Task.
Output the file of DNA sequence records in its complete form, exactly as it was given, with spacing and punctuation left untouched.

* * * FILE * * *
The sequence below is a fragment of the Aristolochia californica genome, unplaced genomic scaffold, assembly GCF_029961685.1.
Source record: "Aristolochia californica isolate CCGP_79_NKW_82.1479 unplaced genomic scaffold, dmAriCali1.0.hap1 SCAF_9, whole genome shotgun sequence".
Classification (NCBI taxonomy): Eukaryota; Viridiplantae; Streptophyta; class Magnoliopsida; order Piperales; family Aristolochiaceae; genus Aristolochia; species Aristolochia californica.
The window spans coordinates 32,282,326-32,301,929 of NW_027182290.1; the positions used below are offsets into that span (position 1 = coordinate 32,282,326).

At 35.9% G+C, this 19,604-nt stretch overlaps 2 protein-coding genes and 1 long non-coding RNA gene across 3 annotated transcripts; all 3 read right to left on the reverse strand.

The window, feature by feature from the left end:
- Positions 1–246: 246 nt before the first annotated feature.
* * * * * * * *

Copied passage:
The sequence below is a fragment of the Aristolochia californica genome, unplaced genomic scaffold, assembly GCF_029961685.1.
Source record: "Aristolochia californica isolate CCGP_79_NKW_82.1479 unplaced genomic scaffold, dmAriCali1.0.hap1 SCAF_9, whole genome shotgun sequence".
Classification (NCBI taxonomy): Eukaryota; Viridiplantae; Streptophyta; class Magnoliopsida; order Piperales; family Aristolochiaceae; genus Aristolochia; species Aristolochia californica.
The window spans coordinates 32,282,326-32,301,929 of NW_027182290.1; the positions used below are offsets into that span (position 1 = coordinate 32,282,326).

At 35.9% G+C, this 19,604-nt stretch overlaps 2 protein-coding genes and 1 long non-coding RNA gene across 3 annotated transcripts; all 3 read right to left on the reverse strand.

The window, feature by feature from the left end:
- Positions 1–246: 246 nt before the first annotated feature.